The Daily Edition Top 10 (Week of May 25, 2015)
Gabriella Schwarz / May 30, 2015
This week started slowly with the Memorial Day holiday and ended not so slowly with the FIFA corruption allegations. In between there were big tech announcements, new studies and a few more presidential announcements. Read our top picks from The Daily Edition this week.
1. Why is the U.S. investigating FIFA? – CNN, Saeed Ahmed
Top line: “Most of the 14 people indicted aren’t Americans. But as U.S. Attorney Loretta Lynch lays it out, the suspects planned their crimes in the U.S.; they used the U.S. banking system; they planned to profit through schemes that targeted the ‘growing U.S. market for soccer.'”
2. Everything Google Announced at Google I/O 2015 in One Handy List – The Next Web, Natt Garun
Top line: “Google says in its keynote that it will expand Android Pay by partnering with mobile providers to pre-install the feature on new devices. Partners include T-Mobile, Verizon and AT&T. To authenticate payments, you can use your fingerprint to verify your identity.”
Top line: Meeker, a venture capitalist at the firm Kleiner Perkins Caufield & Byers, is renown for her business expertise and releases an annual Internet Trends report that is widely read and discussed.
4. What Good Is Thinking About Death? – The Atlantic, Julie Beck
Top line: “The only antidote to death is immortality. And so, terror-management theory holds, when faced with the idea of death, people turn to things they believe will give them immortality, literal or otherwise. The hope of true immortality can be found in religion’s promises of heaven or reincarnation, or in some of science’s more dubious life-extension promises (Just freeze your dead body! They’ll wake it up later!).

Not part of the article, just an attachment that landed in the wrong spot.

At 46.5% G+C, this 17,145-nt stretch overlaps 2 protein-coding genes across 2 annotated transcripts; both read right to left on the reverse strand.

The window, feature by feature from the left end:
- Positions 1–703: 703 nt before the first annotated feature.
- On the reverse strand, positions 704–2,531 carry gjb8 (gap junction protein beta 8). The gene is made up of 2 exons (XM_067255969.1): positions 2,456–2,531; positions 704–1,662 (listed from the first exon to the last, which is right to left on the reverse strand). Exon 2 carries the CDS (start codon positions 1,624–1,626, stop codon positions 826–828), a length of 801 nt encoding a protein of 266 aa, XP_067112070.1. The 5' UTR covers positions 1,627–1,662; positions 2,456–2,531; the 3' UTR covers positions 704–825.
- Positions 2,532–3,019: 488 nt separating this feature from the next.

More often though, it’s the hope of symbolic immortality that calms the frightened rabbits of death-fearing hearts—the idea that people are a part of something that will last longer than they do. Their culture, their country, their family, their work. When thinking of death, people cling more intensely to the institutions they’re a part of, and the worldviews they hold.”
5. Welcome to the Red State HIV Epidemic – Politico, Adam Wren
Top line: “Nationwide, gay men of all races are still the primary source of new HIV infections, and cases are still concentrated in urban centers. But according to data from AIDSVu at Emory University, of the 10 states with the highest rates of new infections, the majority are clustered in red states across the I-95 corridor and Mississippi Delta region.”
6. Can We Unlearn Social Biases While We Sleep? – Popular Science, Xiaoqing Hu
Top line: “We were surprised that this sleep-based intervention was so powerful when participants woke up: the biases were reduced by at least 50 percent relative to the pre-sleep bias level. But we were also surprised at how long the effect lasted. At the one-week follow-up test, the sleep-based intervention was still effective: bias reduction was stabilized and was significantly smaller (approximately 20 percent) than its baseline level established at the beginning of the experiment.”